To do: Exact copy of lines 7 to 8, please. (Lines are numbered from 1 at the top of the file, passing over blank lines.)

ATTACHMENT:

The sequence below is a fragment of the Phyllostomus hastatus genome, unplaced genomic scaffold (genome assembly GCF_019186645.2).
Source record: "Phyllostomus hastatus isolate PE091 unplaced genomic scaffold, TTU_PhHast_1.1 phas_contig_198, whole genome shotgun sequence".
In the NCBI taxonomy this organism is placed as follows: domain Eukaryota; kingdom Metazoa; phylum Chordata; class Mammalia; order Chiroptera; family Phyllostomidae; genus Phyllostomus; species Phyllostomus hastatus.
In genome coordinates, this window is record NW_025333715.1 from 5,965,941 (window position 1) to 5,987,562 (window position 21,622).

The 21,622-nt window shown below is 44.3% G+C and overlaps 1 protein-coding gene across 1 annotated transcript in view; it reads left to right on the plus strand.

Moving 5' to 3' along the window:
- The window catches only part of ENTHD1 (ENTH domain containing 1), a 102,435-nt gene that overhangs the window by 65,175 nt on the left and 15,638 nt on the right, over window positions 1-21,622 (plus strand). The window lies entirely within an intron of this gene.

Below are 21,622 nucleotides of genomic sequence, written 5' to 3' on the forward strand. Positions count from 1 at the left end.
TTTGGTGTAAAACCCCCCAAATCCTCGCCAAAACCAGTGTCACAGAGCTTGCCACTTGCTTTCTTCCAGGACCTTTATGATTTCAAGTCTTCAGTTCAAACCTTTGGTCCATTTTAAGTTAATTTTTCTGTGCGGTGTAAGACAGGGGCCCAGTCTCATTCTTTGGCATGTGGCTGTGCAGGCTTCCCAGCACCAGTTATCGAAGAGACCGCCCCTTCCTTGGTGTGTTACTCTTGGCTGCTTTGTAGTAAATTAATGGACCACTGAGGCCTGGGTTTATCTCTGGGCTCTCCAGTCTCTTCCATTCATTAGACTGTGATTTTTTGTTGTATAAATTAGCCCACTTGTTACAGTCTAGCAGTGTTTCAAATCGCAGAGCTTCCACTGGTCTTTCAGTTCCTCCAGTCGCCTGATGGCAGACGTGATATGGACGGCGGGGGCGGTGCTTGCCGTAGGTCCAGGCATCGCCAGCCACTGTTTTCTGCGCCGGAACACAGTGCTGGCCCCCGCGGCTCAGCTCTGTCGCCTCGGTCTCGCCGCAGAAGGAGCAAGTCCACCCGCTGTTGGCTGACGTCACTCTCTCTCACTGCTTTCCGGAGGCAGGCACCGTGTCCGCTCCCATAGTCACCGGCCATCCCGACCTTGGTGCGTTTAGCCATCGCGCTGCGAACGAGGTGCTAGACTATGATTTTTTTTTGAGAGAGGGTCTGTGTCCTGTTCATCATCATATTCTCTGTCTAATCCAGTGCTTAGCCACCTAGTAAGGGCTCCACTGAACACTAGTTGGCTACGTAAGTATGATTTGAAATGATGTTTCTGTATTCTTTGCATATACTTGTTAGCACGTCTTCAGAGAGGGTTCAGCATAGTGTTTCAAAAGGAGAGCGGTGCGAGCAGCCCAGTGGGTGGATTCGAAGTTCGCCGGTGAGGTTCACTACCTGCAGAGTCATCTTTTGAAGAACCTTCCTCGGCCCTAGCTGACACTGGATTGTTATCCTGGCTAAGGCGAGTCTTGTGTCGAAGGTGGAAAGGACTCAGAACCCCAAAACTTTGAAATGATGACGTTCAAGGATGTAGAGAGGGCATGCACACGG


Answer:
- The window catches only part of ENTHD1 (ENTH domain containing 1), a 102,435-nt gene that overhangs the window by 65,175 nt on the left and 15,638 nt on the right, over window positions 1-21,622 (plus strand). The window lies entirely within an intron of this gene.

Below are 21,622 nucleotides of genomic sequence, written 5' to 3' on the forward strand. Positions count from 1 at the left end.